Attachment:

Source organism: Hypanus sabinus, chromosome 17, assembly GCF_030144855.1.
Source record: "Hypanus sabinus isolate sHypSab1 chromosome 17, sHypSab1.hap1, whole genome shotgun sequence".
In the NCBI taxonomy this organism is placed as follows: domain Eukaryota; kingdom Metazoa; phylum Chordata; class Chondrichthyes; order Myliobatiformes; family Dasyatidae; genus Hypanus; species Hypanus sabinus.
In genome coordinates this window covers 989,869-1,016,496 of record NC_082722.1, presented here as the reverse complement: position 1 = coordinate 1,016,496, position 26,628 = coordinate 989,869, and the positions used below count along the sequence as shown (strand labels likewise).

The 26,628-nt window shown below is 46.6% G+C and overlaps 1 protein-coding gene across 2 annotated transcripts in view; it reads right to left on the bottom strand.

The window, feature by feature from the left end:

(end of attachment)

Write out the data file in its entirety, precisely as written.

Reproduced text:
Source organism: Hypanus sabinus, chromosome 17, assembly GCF_030144855.1.
Source record: "Hypanus sabinus isolate sHypSab1 chromosome 17, sHypSab1.hap1, whole genome shotgun sequence".
In the NCBI taxonomy this organism is placed as follows: domain Eukaryota; kingdom Metazoa; phylum Chordata; class Chondrichthyes; order Myliobatiformes; family Dasyatidae; genus Hypanus; species Hypanus sabinus.
In genome coordinates this window covers 989,869-1,016,496 of record NC_082722.1, presented here as the reverse complement: position 1 = coordinate 1,016,496, position 26,628 = coordinate 989,869, and the positions used below count along the sequence as shown (strand labels likewise).

The 26,628-nt window shown below is 46.6% G+C and overlaps 1 protein-coding gene across 2 annotated transcripts in view; it reads right to left on the bottom strand.

The window, feature by feature from the left end: